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Predatory Conferences

Predatory Conferences

Researchers and scholars often present  their work at academic conferences. Like predatory journals, predatory or fake conferences are also on the rise these days.  Jeffery Beall explained the predatory conferences in his blog (now archived) by stating, "These are not conferences organized by scholarly societies. Instead, they are conferences organized by revenue-seeking companies that want to exploit researchers’ need to build their vitas with conference presentations and papers in the published proceedings or affiliated journals."

2017 study  conducted by a group of researchers found that predatory publishers and  fake conference organizers  frequently targeted the young researchers. This study analyzed a total of 162  electronic invitations received from predatory publishers and fraudulent conference organizers and found that 73.4 % of e-mail  received from fake  conference organizers invited the recipients to be a speaker and 23.6% asked the researchers to attend the conferences.

This Huffington Post article talks about predatory conference organizers and their operations.

This German video (with English-language subtitles) talks about a number of bogus conferences that were held in many countries by a Turkish fraud who wanted to make money.   It shows how  a nonsense  study gets accepted for presentation in a fake conference  when the author(s) pay(s) the submission and registration fees.  This video also provides an example of how bogus science articles found on the internet can affect the people with severe illnesses who desperately look for cure.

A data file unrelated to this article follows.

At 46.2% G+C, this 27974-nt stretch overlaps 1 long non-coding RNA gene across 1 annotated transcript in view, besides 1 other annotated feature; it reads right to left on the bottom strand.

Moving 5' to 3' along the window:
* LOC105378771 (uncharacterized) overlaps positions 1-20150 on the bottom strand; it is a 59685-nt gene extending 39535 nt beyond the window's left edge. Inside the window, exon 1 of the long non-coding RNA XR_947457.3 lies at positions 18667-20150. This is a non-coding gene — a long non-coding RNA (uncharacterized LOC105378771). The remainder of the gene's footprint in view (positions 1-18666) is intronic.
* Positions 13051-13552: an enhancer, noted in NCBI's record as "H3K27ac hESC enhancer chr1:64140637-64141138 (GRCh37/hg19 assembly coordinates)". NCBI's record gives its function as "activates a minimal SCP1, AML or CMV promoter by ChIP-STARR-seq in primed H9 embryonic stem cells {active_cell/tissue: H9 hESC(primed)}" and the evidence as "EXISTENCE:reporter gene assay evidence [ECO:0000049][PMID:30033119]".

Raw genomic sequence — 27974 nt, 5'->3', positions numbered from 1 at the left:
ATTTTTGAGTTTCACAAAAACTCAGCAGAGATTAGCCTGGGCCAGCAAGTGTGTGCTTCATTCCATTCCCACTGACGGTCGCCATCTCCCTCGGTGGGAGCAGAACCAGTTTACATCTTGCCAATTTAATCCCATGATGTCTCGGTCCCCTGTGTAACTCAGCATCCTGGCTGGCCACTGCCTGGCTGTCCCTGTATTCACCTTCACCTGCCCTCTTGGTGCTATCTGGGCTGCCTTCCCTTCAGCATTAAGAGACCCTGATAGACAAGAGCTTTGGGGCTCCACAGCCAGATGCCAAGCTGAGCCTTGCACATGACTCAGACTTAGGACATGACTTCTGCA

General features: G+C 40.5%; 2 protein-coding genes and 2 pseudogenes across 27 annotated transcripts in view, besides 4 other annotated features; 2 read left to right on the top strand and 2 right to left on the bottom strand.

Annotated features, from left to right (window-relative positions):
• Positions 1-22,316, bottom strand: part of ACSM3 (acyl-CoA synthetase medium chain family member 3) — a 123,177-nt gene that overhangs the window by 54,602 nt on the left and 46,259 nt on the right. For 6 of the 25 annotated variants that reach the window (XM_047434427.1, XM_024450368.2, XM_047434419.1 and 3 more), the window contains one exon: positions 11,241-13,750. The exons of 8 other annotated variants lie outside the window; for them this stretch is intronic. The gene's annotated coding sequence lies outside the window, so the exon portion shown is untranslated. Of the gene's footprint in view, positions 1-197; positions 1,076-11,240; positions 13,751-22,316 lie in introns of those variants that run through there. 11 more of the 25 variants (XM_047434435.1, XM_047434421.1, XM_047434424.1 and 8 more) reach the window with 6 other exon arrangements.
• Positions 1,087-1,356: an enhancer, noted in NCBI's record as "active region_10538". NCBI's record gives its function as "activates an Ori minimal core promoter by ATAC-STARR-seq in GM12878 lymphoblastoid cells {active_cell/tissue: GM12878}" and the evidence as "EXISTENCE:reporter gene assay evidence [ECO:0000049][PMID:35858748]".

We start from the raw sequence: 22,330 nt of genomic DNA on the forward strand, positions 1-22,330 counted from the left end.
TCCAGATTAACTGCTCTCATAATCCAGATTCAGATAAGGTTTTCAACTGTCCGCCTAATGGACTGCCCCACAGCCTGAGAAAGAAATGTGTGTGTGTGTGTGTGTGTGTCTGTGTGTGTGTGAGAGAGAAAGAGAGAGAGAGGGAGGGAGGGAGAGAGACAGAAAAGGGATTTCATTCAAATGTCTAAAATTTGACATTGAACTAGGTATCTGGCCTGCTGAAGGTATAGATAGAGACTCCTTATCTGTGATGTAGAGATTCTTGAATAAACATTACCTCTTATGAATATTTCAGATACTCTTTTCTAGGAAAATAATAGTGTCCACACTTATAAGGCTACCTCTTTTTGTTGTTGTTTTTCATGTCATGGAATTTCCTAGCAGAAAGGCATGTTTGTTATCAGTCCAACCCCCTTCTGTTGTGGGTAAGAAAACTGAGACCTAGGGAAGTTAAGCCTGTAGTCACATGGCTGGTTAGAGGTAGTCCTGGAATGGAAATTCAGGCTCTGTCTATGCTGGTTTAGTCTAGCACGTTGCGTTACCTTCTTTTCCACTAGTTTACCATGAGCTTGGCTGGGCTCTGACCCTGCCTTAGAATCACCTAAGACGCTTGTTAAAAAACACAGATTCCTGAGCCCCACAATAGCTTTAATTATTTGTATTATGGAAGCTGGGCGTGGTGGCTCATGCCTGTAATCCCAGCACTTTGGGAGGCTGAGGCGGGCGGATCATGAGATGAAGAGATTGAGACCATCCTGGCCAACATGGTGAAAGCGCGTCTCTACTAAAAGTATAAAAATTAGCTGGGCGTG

Think Check Attend is an international initiative that provides guidance to the authors who want to present at   legitimate conferences.

The CORE Conference Ranking provides assessments of major conferences in the computing disciplines.The rankings are managed by the CORE Executive Committee, with periodic rounds for submission of requests for addition or re-ranking of conferences.

Flaky Academic  Conferences is a blog that highlights the dubious conferences. This blog is owned by Professor David Kaye of Penn State University.

list of criteria to identify questionable conferences and their organizers has been compiled by the librarians at Salisbury University, MD.